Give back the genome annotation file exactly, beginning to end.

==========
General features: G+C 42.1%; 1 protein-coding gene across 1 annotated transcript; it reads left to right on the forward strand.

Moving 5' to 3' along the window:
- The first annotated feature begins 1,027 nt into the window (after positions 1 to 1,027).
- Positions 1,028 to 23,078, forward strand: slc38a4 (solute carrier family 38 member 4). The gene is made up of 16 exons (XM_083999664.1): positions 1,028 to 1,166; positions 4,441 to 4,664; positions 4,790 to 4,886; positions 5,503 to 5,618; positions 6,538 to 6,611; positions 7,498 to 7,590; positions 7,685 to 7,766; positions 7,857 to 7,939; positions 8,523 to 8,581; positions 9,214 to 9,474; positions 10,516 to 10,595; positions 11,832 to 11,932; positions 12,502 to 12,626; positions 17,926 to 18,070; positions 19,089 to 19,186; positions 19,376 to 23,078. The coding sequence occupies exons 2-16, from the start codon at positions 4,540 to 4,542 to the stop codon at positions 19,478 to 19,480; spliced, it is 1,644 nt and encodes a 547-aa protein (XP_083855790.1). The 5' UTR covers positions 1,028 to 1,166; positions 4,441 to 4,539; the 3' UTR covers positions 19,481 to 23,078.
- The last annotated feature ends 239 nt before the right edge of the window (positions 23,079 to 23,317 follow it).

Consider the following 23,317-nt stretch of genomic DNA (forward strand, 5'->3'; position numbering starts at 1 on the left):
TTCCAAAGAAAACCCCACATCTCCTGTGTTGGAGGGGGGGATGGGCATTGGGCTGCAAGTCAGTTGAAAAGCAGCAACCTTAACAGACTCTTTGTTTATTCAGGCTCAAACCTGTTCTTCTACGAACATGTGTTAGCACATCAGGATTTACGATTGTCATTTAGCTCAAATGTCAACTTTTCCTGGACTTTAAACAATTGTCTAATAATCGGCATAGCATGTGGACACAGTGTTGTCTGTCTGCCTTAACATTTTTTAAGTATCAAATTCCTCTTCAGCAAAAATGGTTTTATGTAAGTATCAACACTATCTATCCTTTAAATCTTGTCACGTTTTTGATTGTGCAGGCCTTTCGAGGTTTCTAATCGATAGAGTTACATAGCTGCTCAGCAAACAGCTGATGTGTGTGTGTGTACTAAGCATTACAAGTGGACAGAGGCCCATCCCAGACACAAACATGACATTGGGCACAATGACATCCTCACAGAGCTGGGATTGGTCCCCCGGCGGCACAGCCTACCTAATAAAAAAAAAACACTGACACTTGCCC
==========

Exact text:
General features: G+C 42.1%; 1 protein-coding gene across 1 annotated transcript; it reads left to right on the forward strand.

Moving 5' to 3' along the window:
- The first annotated feature begins 1,027 nt into the window (after positions 1 to 1,027).
- Positions 1,028 to 23,078, forward strand: slc38a4 (solute carrier family 38 member 4). The gene is made up of 16 exons (XM_083999664.1): positions 1,028 to 1,166; positions 4,441 to 4,664; positions 4,790 to 4,886; positions 5,503 to 5,618; positions 6,538 to 6,611; positions 7,498 to 7,590; positions 7,685 to 7,766; positions 7,857 to 7,939; positions 8,523 to 8,581; positions 9,214 to 9,474; positions 10,516 to 10,595; positions 11,832 to 11,932; positions 12,502 to 12,626; positions 17,926 to 18,070; positions 19,089 to 19,186; positions 19,376 to 23,078. The coding sequence occupies exons 2-16, from the start codon at positions 4,540 to 4,542 to the stop codon at positions 19,478 to 19,480; spliced, it is 1,644 nt and encodes a 547-aa protein (XP_083855790.1). The 5' UTR covers positions 1,028 to 1,166; positions 4,441 to 4,539; the 3' UTR covers positions 19,481 to 23,078.
- The last annotated feature ends 239 nt before the right edge of the window (positions 23,079 to 23,317 follow it).

Consider the following 23,317-nt stretch of genomic DNA (forward strand, 5'->3'; position numbering starts at 1 on the left):
TTCCAAAGAAAACCCCACATCTCCTGTGTTGGAGGGGGGGATGGGCATTGGGCTGCAAGTCAGTTGAAAAGCAGCAACCTTAACAGACTCTTTGTTTATTCAGGCTCAAACCTGTTCTTCTACGAACATGTGTTAGCACATCAGGATTTACGATTGTCATTTAGCTCAAATGTCAACTTTTCCTGGACTTTAAACAATTGTCTAATAATCGGCATAGCATGTGGACACAGTGTTGTCTGTCTGCCTTAACATTTTTTAAGTATCAAATTCCTCTTCAGCAAAAATGGTTTTATGTAAGTATCAACACTATCTATCCTTTAAATCTTGTCACGTTTTTGATTGTGCAGGCCTTTCGAGGTTTCTAATCGATAGAGTTACATAGCTGCTCAGCAAACAGCTGATGTGTGTGTGTGTACTAAGCATTACAAGTGGACAGAGGCCCATCCCAGACACAAACATGACATTGGGCACAATGACATCCTCACAGAGCTGGGATTGGTCCCCCGGCGGCACAGCCTACCTAATAAAAAAAAAACACTGACACTTGCCC